Cultural unrest Soviet coup may stall exchange programs here Evening Sun staff members Stephanie Shapiro, Lan Nguyen, Phyllis Brill, Mary Maushard, Winnie Walsh and Ellen Hawks, as well as wire services, contributed to this story.

August 20, 1991

TIME WILL TELL what the Soviet Union's change in power will mean for the future of the cultural exchange that blossomed under glasnost.

This week's news of tanks rumbling through Moscow streets has crushed some Maryland performers' hopes for summer collaboration with colleagues a half-world away. For others, the reports have prompted fear for the well-being of Soviet artists who embraced the freedom of expression fostered by ousted President Mikhail S. Gorbachev's rule.

In Maryland, exchange program participants and directors fret as they wait to hear whether they'll be permitted to travel to the Soviet Union -- and whether Soviets who are scheduled to arrive here soon will be safe.


Theatre Buff, from St. Petersburg/Leningrad, the cabaret group that presented "Ah, Cabaret, Ah, Cabaret" last season at the Theatre Project, is scheduled to return with its new work, "Masquerade," for a run Sept. 11 through Sept. 29.

Actor Gennady Vetrov, who was the master of ceremonies in "Ah, Cabaret"; Isaak Shtokbanter, founder of Theater Buff; two musicians; and a sound designer had made plans to come.

"They are due in Baltimore on Aug. 27," said Philip Arnoult, director of Theatre Project.

"We have tried to reach them since Saturday but could not get through," he said. "I'm watching like everybody else. We hope the Russian officials will honor our commitments and contracts. Even in the height of the Cold War, culture moves back and forth. I have been literally glued to the portable computer in front of me . . . taking it one day at a time. I think the next 72 hours will be crucial."


Jill O'Donnell spent yesterday in front of the television set, hungry for the newest developments that will affect her chance to study in Leningrad.

O'Donnell, 20, is a junior dance major at Towson State University. She is scheduled to leave Aug. 30 to spend four months at the Leningrad State Conservatory. She was just a freshman when Towson State began its exchange program with the dance company. Despite the political unrest, O'Donnell said, she may still consider going to study ballet and the Russian language.

"I imagine the decision will be left up to me," she said. "If fighting breaks out and it's not safe, I probably won't go."


William Ellis is concerned for the safety of members of the Odessa Studio Theater, which has participated in an exchange with Cockpit in Court.

"We will be meeting the Odessa group in China at the Shanghai Workers International Art Festival," scheduled Oct. 22-28, said Ellis, chairman of the division of humanities and arts at Essex Community College and producer of Cockpit in Court.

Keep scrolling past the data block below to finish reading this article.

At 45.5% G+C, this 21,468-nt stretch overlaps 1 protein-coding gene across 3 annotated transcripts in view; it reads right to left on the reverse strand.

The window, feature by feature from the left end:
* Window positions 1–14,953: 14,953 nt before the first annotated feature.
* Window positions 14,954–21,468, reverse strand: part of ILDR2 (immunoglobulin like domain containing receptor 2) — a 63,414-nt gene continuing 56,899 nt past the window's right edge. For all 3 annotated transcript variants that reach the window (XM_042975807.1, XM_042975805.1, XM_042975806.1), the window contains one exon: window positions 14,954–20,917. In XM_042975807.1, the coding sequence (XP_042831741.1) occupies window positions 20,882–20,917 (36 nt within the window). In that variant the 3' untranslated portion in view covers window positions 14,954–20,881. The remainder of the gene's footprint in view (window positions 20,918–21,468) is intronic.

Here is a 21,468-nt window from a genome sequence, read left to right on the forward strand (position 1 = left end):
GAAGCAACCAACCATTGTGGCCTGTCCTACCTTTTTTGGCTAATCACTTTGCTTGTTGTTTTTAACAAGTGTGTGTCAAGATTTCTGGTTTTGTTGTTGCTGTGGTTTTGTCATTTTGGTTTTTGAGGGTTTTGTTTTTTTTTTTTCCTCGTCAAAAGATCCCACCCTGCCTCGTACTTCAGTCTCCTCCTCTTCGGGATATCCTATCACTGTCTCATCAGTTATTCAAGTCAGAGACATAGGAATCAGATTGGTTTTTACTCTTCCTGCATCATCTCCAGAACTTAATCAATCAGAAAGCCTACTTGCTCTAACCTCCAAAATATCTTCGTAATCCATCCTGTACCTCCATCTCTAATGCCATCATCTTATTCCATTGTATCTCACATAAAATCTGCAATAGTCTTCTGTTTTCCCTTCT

"China's purpose in holding the festival is to celebrate the 700th anniversary of Shanghai," he said. "Also to exchange acting skills, focus on theater, strengthen friendships among the people in the world" and promote mutual understanding.

"I don't feel Odessa will not show up at the festival," Ellis pointed out. "The Chinese regime is pretty conservative. It has been behind the hard-line Soviets all along. The question is: Which members of the Odessa group will show up? Some of the Russian artists are outspoken people. They were safe under glasnost."


At the Maryland Institute, College of Art, plans remain in place for Nicholai Kostin, 19, from Kiev, to come to the United States to study, said Barbara Miller, dean of international programs.

"I don't expect any problems at this point, but I was thinking a lot about him [yesterday]," she said. "He's a fabulous painter and an outstanding academic student."


The Baltimore Film Forum, which has scheduled a Russian film festival for October, does not expect any problems getting the films.

"It probably won't be affected," said Vicky Westover, executive director. "I'm hoping it won't make a difference."

The festival will show six feature-length films, three of which were made after glasnost and are sharply critical of the government. She said most of the films are already in the United States, licensed by American film companies.


Baltimore Operation Sail, a non-profit organization that sponsors international ship exchanges, has extended an invitation to the Soviet tall ship Kruzenshtern to come back for Operation Sail 1992. It's still too early to say whether the program will be affected, said director Mary Sue McCarthy.

"As far as we're concerned, everything is status quo," she said.

The Kruzenshtern left the Inner Harbor on July 23 after an 11-day stay in Baltimore. It left behind two civilian cadets who had left the ship and apparently sought asylum.

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